18. The system of claim 9 wherein the controller includes hysteresis to control the position of the VGT vanes such that VGT vane opening and closing transitions are minimized.
19. A controller for controlling exhaust gas particulate emissions from a compression ignition internal combustion engine, the controller comprising:
a first output port that presents a first control signal to a variable geometry turbocharger (VGT) installed on the engine and having an actuator configured to continuously adjust turbine vanes in the VGT in real-time in response to the first control signal;
a second output port that presents a second control signal to an exhaust gas recirculation (EGR) valve installed on the engine and having an actuator configured to continuously adjust the EGR valve in real-time in response to the second control signal;
a first input port that receives a first sensor signal from a respective sensor for determining backpressure across the engine; and
a second input port that receives a second sensor signal from a respective sensor for determining air mass flow into the engine, wherein the sensor for determining air mass flow into the engine is a virtual sensor and the second sensor signal comprises a value directly proportional to engine RPM and intake manifold pressure, and indirectly proportional to intake manifold temperature, the controller is in electrical communication with the VGT actuator, the EGR actuator, the sensor for determining backpressure across the engine, and the sensor for determining air mass flow into the engine, and the engine controller controls closing the vanes of the VGT to provide air mass flow increase when backpressure is increasing, and stops closing the vanes of the VGT when a decrease in rate of change of air mass flow is determined.
20. The controller of claim 19 wherein the controller controls closing the vanes of the VGT such that the air mass flow is increased linearly and controls a decrease in EGR flow proportional to the air mass flow increase, and determines rate of change of the air mass flow, and prevents overclosure of the VGT vanes by stopping the closing the vanes of the VGT when a positive rate of change of the air mass flow occurs.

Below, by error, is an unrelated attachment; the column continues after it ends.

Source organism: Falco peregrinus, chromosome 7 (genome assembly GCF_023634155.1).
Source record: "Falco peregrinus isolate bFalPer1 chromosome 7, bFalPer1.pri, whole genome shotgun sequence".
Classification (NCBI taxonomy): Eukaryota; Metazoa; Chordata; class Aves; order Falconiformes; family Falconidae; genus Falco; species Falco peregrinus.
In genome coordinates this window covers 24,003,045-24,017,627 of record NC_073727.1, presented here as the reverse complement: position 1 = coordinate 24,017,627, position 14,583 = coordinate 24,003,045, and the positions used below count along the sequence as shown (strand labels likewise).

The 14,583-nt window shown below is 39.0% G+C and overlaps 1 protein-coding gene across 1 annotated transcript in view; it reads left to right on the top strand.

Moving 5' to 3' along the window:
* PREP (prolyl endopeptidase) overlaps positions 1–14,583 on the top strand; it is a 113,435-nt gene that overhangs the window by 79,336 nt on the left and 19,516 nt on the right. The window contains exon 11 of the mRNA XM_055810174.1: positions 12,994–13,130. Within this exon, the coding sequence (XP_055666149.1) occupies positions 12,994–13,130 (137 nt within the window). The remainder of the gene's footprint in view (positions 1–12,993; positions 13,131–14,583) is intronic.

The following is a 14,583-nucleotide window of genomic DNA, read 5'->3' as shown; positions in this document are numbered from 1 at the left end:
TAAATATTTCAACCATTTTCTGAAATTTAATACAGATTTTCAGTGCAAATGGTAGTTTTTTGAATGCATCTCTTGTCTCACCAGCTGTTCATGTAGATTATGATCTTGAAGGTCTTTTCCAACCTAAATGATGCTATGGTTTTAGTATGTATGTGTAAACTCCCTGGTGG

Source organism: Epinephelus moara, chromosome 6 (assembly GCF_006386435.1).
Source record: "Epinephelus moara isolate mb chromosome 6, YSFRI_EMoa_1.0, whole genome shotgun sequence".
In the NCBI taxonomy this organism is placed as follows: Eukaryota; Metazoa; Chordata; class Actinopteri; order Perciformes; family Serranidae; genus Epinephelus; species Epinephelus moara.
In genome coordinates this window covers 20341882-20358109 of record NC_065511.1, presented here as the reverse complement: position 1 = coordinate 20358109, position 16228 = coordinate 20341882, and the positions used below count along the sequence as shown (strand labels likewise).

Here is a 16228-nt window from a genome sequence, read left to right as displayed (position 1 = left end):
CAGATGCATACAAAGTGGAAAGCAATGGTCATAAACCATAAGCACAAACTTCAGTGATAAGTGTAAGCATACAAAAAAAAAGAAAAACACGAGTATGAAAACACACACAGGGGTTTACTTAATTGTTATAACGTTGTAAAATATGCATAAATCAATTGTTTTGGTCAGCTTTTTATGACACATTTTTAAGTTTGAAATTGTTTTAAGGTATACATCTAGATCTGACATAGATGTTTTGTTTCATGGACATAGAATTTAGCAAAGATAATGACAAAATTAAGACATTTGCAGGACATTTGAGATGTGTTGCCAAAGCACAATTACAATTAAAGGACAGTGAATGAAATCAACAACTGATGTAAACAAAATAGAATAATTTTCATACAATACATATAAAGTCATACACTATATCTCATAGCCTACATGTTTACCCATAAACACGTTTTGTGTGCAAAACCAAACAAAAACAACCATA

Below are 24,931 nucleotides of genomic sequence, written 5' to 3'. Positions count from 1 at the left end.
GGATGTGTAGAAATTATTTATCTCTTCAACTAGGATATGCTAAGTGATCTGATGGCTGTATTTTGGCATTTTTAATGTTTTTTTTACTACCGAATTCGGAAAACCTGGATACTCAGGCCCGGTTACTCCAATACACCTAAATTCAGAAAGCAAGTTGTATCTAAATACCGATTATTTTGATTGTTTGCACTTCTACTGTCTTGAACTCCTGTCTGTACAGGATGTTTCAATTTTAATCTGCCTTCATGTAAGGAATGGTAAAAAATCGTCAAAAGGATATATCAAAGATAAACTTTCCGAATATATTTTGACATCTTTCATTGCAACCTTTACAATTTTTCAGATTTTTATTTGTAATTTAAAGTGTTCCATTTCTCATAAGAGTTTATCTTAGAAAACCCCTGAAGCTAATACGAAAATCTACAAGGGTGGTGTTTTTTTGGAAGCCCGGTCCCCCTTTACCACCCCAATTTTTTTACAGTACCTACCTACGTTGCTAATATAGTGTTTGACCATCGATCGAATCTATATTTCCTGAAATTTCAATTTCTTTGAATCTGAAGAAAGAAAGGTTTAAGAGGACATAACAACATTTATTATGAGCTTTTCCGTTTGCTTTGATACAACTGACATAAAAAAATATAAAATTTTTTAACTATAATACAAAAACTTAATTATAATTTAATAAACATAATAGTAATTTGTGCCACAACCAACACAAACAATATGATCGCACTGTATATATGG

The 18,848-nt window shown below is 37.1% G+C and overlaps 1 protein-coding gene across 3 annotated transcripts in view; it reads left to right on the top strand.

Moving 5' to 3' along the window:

Description
BACKGROUND OF THE INVENTION

1. Field of the Invention

The present invention relates to a system and a method for controlling exhaust gas particulate emissions from a compression ignition internal combustion engine.

2. Background Art

Internal combustion engines, and in particular, compression ignition (or diesel) engines have a wide variety of applications including passenger vehicles, marine vessels, earth-moving and construction equipment, stationary generators, and on-highway trucks, among others. Diesel particulate trap or filter (DPFs) have been introduced into the exhaust systems for compression ignition internal combustion engines to reduce particulate emissions (PMs) that are emitted by the engine. Improved systems and methods of reducing PMs are desirable for compression ignition internal combustion engines to meet increasingly stringent emissions standards.

A DPF is an emission control device placed in the exhaust stream to reduce PMs, which are primarily carbon particles or soot. Performance of the engine in terms of drivability and fuel economy is related, in part, to pressure drop across the DPF and backpressure generated due to the DPF. As particulates accumulate in the DPF, an increasing restriction to exhaust flow results. Pressure drop across the DPF typically increases as soot accumulates in the DPF. The increasing restriction causes a gradual increase in exhaust (or engine) backpressure (i.e., the pressure within the exhaust upstream of the DPF) causing reduced engine performance. When the DPF is not properly maintained or when engine conditions prevent the DPF from being regenerated, the exhaust backpressure can increase to a point where engine component life can be jeopardized.

Further, exhaust gas recirculation (EGR) systems have been introduced into internal combustion engines. EGR systems recirculate exhaust into the intake air stream of the engine, thereby reducing oxides of nitrogen (NOx) emissions that are formed when temperatures in the combustion chamber of the engine become elevated to a temperature higher than is desirable. Compression ignition engines are often turbocharged. The turbocharger may be implemented as a variable geometry device (VGT, also called variable turbine geometry (VTG)). The VGT has movable turbine vanes (or blades) that pivot to adjust turbocharger generated intake air boost pressure in response to engine speed and load. Cross-sectional changes are made by resetting the turbine blades (e.g., smaller contact surface at low speeds, larger contact surface at high speeds). VTG turbochargers may be particularly efficient at partial load and generally reduce or eliminate “turbo lag” thereby improving drivability. VTG turbochargers can increase effective engine power, increase throttle response and can also have a beneficial effect on particulate emissions.

Compression ignition engines that implement an EGR approach to reducing NOx emissions typically also utilize a VGT to aid in the generation of proper backpressure levels to operate the EGR system. The set of vanes in the VGT closes to generate the backpressure to provide EGR operation. Air mass flow through the engine typically increases non-linearly in response to VGT vane closure. The non-linear air mass flow through the engine can have a “bell-shaped” curve. As such, air mass flow can start to decrease beyond a given level of VGT vane closure because the VGT turbine efficiency starts to decrease and backpressure starts to increase. As a result, soot accumulation in the DPF is accentuated due to the decrease in air flow. A spiraling of black smoke from the engine exhaust and failure of the DPF can result.

Thus, there exists a need and an opportunity for an improved system and an improved method for controlling exhaust gas particulate emissions from a compression ignition internal combustion engine.

SUMMARY OF THE INVENTION